ESSEX Police failed to act on murdered Christine Chambers' cries for help in the two months leading up to her death, a damning report has revealed.
Ms Chambers, 38, and her 2½-year-old daughter Shania were shot dead at their home in Bartram Avenue, Braintree, in the early hours of June 6 last year.
Her ex-partner David Oakes, 50, a former bouncer, was convicted of their murders and given two life sentences, with no chance of release, at Chelmsford Crown Court at a three-week trial in May.
Yesterday, the Independent Police Complaints Commission (IPCC) released its investigation into the case, which highlighted a systemic failure by the force in the run up to the double murders.
"While we understand at times Christine could have been more co-operative with the police, we do feel that Essex Police could have done more to prevent the deaths," said her father, Ken Chambers, on behalf of her family.
"They should have taken greater steps to protect Christine. And we think that officers dealing with ongoing incidents should have been more aware of the history and should have identified the risks better."
He said his daughter should have had a panic alarm installed at her home.
The IPCC found between March 2009 and June 2011 a "catalogue of incidents" involving Ms Chambers and Oakes, of Steeple, near Maldon, had been treated "largely in isolation by officers".
The investigation identified 16 incidents between the pair in the two years leading up to deaths of Ms Chambers and her daughter.
IPCC commissioner Rachel Cerfontyne said: "The deaths of Christine and Shania Chambers are shocking to us all.
"It is impossible to say with any certainty whether, if individual officers or the force had done things differently, Ms Chambers and Shania would still be alive today.
"While individual police officers could and should have done things better, this is not essentially a failure of individuals, but a failure of systems."
The watchdog found Essex Police failed to recognised any pattern between the reported events and failed to identify or act on the "evident escalation" in Ms Chambers' calls for help in the eight weeks before her death, at a time when officers had been told her relationship with Oakes had ended.
"The investigation identified a lack of adequate training, insufficient resources allocated to domestic violence cases and poor oversight," added Ms Cerfontyne.
The report also revealed that Ms Chambers' fear of her violently abusive ex-partner was not taken into account as a potential motive for her not pursuing further complaints against him.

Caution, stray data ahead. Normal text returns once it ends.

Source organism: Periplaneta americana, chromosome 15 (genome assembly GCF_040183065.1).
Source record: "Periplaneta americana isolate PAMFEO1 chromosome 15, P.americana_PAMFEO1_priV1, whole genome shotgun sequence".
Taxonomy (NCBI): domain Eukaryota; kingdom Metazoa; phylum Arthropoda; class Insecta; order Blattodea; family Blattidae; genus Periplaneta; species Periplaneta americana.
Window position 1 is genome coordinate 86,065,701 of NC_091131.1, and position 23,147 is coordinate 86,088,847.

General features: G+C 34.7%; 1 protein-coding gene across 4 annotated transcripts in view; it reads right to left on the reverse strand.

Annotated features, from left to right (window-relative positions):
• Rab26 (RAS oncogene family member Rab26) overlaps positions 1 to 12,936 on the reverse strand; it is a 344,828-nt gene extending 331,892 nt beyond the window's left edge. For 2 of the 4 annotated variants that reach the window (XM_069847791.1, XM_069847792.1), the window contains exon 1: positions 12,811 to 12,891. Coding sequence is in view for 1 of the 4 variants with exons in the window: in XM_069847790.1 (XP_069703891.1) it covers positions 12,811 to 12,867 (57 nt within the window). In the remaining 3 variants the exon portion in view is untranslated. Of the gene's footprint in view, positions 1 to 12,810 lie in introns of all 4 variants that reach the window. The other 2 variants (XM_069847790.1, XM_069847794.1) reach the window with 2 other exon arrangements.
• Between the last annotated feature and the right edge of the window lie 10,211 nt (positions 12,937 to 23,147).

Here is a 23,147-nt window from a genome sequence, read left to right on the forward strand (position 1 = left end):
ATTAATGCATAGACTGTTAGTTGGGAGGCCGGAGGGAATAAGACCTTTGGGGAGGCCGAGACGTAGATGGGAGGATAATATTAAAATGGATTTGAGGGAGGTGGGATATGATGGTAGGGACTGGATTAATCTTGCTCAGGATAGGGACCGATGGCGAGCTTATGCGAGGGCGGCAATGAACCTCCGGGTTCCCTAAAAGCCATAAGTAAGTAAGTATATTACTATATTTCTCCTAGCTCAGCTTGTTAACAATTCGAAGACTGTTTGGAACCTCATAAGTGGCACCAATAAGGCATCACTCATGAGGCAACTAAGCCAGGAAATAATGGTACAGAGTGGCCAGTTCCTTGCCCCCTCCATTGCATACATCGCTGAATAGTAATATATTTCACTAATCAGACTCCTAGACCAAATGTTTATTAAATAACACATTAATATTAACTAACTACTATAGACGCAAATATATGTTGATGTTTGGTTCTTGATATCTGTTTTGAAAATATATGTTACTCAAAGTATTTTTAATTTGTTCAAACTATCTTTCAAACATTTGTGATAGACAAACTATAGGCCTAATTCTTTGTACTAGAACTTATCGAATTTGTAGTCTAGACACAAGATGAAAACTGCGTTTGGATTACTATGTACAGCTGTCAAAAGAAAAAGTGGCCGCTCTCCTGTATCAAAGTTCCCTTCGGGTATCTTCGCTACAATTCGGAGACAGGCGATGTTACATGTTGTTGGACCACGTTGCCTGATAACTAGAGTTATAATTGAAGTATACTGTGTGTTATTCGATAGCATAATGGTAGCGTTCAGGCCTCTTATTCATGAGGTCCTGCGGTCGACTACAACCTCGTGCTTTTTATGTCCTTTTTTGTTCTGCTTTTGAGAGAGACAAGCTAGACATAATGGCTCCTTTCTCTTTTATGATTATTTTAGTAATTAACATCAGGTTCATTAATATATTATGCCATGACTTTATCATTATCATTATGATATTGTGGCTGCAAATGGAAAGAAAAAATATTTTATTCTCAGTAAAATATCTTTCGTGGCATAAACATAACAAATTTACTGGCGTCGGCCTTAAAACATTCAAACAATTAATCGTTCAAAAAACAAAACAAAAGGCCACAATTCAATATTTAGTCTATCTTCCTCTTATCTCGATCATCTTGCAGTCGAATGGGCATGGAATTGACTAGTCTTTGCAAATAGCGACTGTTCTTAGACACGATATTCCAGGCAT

Ms Cerfontyne said: "This is a tragic and disturbing case and the investigation has identified several key issues which apply to many other cases where domestic homicide is the outcome.
"Many women are reluctant to pursue criminal proceedings against abusive partners, sometimes even to seek help at all. There are many reasons for this, and often it is fear that they will exacerbate the situation and increase the danger they face.
"Undoubtedly this poses significant challenges for the police and other agencies, but it is essential in these situations that everything possible is done to protect the victims and their children."
She said an apparent unwillingness to give evidence against a violent partner is often due to fear and is a sign of "vulnerability" and not "culpability".
The IPCC investigation also found that officers did not focus enough attention on Oakes himself and there had been inadequate steps taken to arrest him, even after he breached a non-molestation order granted to Ms Chambers.
They found that despite persistent warnings, the force's specialist domestic abuse investigation teams were poorly resourced and there was a substantial backlog in inputting violent incidents into their computer systems.
Ms Chambers' father Ken added: "We realise one evil man is responsible for taking Christine and Shania away from us. Not having them in our lives any more remains extremely difficult to bear.
"As a family, we would again like to thank you to all those, including friends and neighbours, who have shown us such support and kindness since the murders of Christine and Shania."
ESSEX POLICE SAY 'SORRY'
ASSISTANT Chief Constable Maurice Mason said: "On behalf of everyone at Essex Police, I extend our deepest sympathies to the family and friends of Christine and Shania Chambers, who were brutally murdered by David Oakes.
"Essex Police accepts the findings of the IPCC report, and apologises for the failures identified there.
"Every police officer involved in the case of Christine and Shania is devastated by their passing. I, too, am devastated by their deaths. I became a police officer to protect the vulnerable, and to put criminals like Oakes behind bars.
"Essex Police is committed to working tirelessly to reduce the likelihood of tragedies such as this from occurring again.
"On that terrible night last summer, Oakes killed his former partner, Christine Chambers, and murdered his own 2½-year-old daughter, Shania, with a shotgun.
"The unbelievable inhumanity of these murders led Oakes to be sentenced to two whole-life prison terms – the most extreme punishment which the British judicial system can impose.
"You would think that a man capable of such horror would have a history of violence. Oakes did not: he had no convictions or cautions for violence.